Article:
Impatient choughs awaiting supplementary food. Photograph by Charlotte Dean.

Breeding pair Vicq & Pinel surprised the team this season. They brought one chick to the aviary at the very end of July. This is the first time (to our knowledge) this pair has had a successful breeding season. While there were initial reports of them nesting in a stable building in Trinity, they subsequently chose to nest somewhere else, the location of which is currently unknown. We hope that this will be the start of a successful breeding pair for the future.

The flock has lost a total of nine individuals over the course of the year, but has gained ten new members. Of those choughs that have disappeared, their partners have re-paired up and we hope to see some new successful breeding pairs next season. Overall, it has been a successful year.

Activities in 2023

Primary activities continued as detailed below:

Supplemental feeding

Provision of supplemental food continues daily at Sorel. Attendance by the flock varies seasonally and between individuals. It remains a reliable way to ascertain population size. There are currently forty-seven individuals of which over two thirds are now wild-hatched (Released: 13: wild hatched: 34).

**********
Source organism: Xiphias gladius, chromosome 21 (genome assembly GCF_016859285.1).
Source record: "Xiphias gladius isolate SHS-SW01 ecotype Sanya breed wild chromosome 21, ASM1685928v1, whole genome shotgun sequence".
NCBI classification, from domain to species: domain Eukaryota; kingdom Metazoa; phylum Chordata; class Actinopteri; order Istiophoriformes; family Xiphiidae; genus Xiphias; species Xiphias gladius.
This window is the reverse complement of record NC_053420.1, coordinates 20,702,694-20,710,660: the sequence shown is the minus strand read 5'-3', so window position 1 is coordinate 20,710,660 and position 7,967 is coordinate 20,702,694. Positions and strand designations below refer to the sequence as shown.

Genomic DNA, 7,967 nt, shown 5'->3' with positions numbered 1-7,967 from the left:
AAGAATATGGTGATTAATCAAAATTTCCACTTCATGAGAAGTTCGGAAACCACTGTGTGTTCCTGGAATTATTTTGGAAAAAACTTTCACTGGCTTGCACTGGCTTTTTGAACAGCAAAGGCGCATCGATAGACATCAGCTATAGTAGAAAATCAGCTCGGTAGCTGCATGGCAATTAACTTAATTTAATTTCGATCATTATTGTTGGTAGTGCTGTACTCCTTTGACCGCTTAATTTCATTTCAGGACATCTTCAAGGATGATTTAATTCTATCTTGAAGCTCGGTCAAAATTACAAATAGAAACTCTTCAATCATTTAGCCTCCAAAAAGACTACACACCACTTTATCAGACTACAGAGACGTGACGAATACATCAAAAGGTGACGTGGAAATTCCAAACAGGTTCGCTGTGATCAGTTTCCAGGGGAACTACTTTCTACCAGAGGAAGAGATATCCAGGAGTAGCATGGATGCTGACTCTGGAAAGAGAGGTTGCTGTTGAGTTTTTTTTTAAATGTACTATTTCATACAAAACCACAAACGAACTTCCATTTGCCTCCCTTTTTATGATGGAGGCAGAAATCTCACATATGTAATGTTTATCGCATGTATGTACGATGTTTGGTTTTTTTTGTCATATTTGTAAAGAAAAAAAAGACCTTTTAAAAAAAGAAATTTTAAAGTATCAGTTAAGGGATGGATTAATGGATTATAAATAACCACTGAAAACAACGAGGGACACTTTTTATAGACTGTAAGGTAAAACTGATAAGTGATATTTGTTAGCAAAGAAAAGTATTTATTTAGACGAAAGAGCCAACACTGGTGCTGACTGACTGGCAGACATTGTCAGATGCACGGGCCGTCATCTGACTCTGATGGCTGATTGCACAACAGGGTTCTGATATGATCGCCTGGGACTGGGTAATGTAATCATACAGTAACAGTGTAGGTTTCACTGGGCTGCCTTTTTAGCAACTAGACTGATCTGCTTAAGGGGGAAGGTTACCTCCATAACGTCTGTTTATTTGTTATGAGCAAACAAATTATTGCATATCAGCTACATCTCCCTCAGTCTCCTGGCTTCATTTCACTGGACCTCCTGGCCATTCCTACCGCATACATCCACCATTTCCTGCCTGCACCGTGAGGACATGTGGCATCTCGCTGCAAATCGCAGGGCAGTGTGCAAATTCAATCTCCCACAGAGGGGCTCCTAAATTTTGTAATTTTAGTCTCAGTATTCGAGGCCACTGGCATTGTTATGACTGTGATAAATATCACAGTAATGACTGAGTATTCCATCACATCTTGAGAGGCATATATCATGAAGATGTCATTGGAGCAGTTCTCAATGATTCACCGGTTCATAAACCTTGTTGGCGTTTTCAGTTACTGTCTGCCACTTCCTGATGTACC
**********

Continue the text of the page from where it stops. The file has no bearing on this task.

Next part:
Supplemental feeding allows staff to closely monitor health issues and inter-flock behaviour. Concerns can be flagged up quickly and often dealt with on the spot.

Notable leavers and losses

After forty years of service at Durrell Wildlife Conservation Trust, Dr Glyn Young hung up his boots for the last time in August. He will be enjoying the retired life after much dedication to the Trust. His wisdom and knowledge will continue through the next generation of conservationists who all benefited from his experience.

A picture of Liz and Glyn when the project began!

Sadly, we lost the oldest chough of the flock and one of the two remaining choughs from the project’s first releases back in 2013. Green, although gone has contributed to the population by siring forty-two chicks over the past twelve years; fifteen of which are still alive today.